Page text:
Bakery
Comment 1

Çatal Çörek – Turkish Pastry with Sesame Seeds

 

Ok, I don’t want to mean that the other recipes were bad, but this-one-is-good! And again, it is something that I did not normally really like!

The name of this lovely salty-buttery pastry is “Çatal Çörek”. “Çatal” literally means fork in Turkish but unfortunately I am not sure if the name of this pastry comes really from that meaning. So if any of my Turkish readers know the fact about that, please comment here so that we all learn!

 

Generally, this pastry is decorated with nigella seeds, however since I absolutely hate those seeds, I replaced them with normal sesame seeds. You can use nigella if you like..

 

B

 

In this version below, you see that I made the pastry with 3 pieces, however you can also just make it with two pieces. Or you can also braid it, there are many different shapes you can make. With this shape below, the amount of dough makes about 20-25 pastries, of course if you change the shape then the total amount of pastries you will get will also change.

 

The resulting pastry is a bit crunchy and the taste is really buttery. You will not get enough of them believe me!! So enjoy your pastries!

 

Ingredients:

 

(makes about 20-25 pastries in this shape)

For the dough:
200 gr. butter, in room temperature
2 1/2 tbsp / 37.5 ml granulated white sugar
1/2 cup / 1.2 dl vegetable oil (I used canola oil, rypsiöljy in Finnish)
1/2 cup / 1.2 dl yogurt (I used Bulgarian Jogurtti)
3 cups / 7.2 dl white flour
1/2 tsp / 0.025 dl salt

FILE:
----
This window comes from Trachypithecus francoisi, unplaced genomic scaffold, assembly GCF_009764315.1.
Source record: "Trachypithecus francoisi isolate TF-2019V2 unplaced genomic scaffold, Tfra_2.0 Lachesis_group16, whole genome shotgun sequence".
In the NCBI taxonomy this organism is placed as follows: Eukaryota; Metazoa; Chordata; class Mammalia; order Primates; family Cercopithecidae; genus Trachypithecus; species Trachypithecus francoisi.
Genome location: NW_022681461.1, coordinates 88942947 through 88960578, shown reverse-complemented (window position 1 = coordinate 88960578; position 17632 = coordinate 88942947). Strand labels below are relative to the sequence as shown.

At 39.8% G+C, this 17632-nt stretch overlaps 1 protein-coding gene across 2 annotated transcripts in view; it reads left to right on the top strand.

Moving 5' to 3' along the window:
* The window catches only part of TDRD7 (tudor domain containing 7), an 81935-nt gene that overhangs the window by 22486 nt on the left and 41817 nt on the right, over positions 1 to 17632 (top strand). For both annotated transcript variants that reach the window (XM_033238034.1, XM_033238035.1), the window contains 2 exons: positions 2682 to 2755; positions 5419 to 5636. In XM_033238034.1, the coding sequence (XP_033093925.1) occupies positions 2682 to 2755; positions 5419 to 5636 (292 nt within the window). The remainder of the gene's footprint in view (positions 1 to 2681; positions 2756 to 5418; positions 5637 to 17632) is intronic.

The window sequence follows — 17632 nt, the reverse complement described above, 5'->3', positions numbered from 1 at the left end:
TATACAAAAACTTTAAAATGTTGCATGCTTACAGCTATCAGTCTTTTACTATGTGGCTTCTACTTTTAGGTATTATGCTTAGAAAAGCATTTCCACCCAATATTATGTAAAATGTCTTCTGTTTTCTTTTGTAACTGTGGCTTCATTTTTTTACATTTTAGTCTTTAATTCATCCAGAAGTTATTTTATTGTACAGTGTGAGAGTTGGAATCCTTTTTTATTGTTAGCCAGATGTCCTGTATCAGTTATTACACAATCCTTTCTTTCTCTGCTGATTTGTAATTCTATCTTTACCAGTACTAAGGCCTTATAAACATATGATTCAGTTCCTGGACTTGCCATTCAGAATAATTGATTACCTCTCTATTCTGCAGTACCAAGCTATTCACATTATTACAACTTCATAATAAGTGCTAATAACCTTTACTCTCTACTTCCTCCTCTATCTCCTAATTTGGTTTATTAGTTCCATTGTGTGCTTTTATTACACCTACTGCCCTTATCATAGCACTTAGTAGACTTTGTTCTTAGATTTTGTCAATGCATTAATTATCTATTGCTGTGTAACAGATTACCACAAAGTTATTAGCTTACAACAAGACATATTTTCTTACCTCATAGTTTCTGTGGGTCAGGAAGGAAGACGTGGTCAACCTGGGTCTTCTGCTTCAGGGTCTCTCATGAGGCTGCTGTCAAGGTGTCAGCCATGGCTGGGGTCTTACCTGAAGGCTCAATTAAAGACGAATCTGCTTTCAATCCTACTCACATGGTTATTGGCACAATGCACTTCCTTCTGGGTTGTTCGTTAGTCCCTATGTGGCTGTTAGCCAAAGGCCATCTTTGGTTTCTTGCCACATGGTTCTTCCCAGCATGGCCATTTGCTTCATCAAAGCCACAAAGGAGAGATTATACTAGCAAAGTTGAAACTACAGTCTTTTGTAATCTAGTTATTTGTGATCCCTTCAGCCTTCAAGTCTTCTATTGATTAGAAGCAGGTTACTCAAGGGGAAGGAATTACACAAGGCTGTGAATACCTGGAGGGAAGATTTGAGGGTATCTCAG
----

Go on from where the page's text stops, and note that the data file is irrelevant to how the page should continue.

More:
1 tsp / 0.05 dl baking powder
(1 tsp / 0.05 dl Mahlab (veikselinkirsikka in Finnish) – This is optional. I did not find any mahlab so I did not use it, and my pastries were just as delicious.

 

For the surface:
4 egg yolks (depending on how much you put, you might need more)
1 cup / 2.4 dl sesame seeds

 

ing 1edited

 

1. In a medium mixing bowl, put butter, sugar, vegetable oil and yogurt and mix them briefly with your hand.

 

1A

 

1B

 

1C

 

1D

 

1E

 

2. To this mixture, add baking powder, salt and flour (gradually) and start kneading the dough. You should get a greasy and smooth dough.

 

2A

 

2B

 

2C

 

3. Cover the dough with a stretch film and put in the fridge to chill for at least 30 minutes, up to 2 hours. The reason why we chill the dough is that when we first make it ready, it will be in room temperature and quite soft to roll easily. When you chill it in the fridge for at least 30 minutes, it will get easier to roll. So you can adjust the amount of time you leave it in the fridge according to this idea.

 

3

 

4. When the dough is ready, start heating the oven to 200C.

 

5. Take two pieces from the dough, each about the size of a walnut. Roll each with your hand to strings. Connect the two strings as seen in the picture below. Put these on a baking paper and add a third string in the middle, again as seen in the picture. (As I said above, this shape is optional, you can perfectly omit the third piece, which will result in more pastries in total).

 

4A

 

4B

 

4C

 

6. Brush the surface of the pastry generously with egg yolk. Pour sesame seeds on the brushed surfaces, again generously.

 

5A

 

5B

 

7. Bake the pastries for about 20-25 minutes, until the surfaces are golden brown. After a certain point, they burn quite easily so watch the pastries carefully. Do not forget that each oven is different than each other so try to find the best baking time according to your oven by checking your pastries frequently. You will have to bake all of them in batches so the first batch might be used to adjust the baking time.

 

Enjoy your pastries with tea, in any time of the day! Yummy!!!

 

6

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I'm a designer based in Helsinki, who turned into a food blogger / eating designer / baker and finally found the meaning of life by cooking, baking and eating together.

1 Comment

  1. Pingback: Turkish Treasure – Essential Wanderings

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